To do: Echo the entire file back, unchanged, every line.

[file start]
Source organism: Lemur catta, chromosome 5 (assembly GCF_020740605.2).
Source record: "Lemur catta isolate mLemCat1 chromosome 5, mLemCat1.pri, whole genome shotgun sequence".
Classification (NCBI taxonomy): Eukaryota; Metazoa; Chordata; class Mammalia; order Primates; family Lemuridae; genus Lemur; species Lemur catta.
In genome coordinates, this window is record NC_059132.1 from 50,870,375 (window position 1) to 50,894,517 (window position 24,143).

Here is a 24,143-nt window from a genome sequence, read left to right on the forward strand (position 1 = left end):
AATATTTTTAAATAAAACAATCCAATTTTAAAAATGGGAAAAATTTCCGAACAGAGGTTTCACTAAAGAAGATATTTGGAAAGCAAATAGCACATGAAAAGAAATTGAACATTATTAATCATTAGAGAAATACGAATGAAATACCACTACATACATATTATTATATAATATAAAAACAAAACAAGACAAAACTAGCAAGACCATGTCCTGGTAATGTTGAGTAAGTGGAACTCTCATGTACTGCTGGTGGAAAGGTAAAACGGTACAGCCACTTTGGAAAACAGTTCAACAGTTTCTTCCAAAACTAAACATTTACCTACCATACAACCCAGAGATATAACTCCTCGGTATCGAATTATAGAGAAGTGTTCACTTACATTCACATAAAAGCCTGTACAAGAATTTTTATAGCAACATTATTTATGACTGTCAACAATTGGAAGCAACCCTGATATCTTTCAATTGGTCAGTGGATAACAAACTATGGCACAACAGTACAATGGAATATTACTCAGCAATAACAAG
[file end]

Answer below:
Source organism: Lemur catta, chromosome 5 (assembly GCF_020740605.2).
Source record: "Lemur catta isolate mLemCat1 chromosome 5, mLemCat1.pri, whole genome shotgun sequence".
Classification (NCBI taxonomy): Eukaryota; Metazoa; Chordata; class Mammalia; order Primates; family Lemuridae; genus Lemur; species Lemur catta.
In genome coordinates, this window is record NC_059132.1 from 50,870,375 (window position 1) to 50,894,517 (window position 24,143).

Here is a 24,143-nt window from a genome sequence, read left to right on the forward strand (position 1 = left end):
AATATTTTTAAATAAAACAATCCAATTTTAAAAATGGGAAAAATTTCCGAACAGAGGTTTCACTAAAGAAGATATTTGGAAAGCAAATAGCACATGAAAAGAAATTGAACATTATTAATCATTAGAGAAATACGAATGAAATACCACTACATACATATTATTATATAATATAAAAACAAAACAAGACAAAACTAGCAAGACCATGTCCTGGTAATGTTGAGTAAGTGGAACTCTCATGTACTGCTGGTGGAAAGGTAAAACGGTACAGCCACTTTGGAAAACAGTTCAACAGTTTCTTCCAAAACTAAACATTTACCTACCATACAACCCAGAGATATAACTCCTCGGTATCGAATTATAGAGAAGTGTTCACTTACATTCACATAAAAGCCTGTACAAGAATTTTTATAGCAACATTATTTATGACTGTCAACAATTGGAAGCAACCCTGATATCTTTCAATTGGTCAGTGGATAACAAACTATGGCACAACAGTACAATGGAATATTACTCAGCAATAACAAG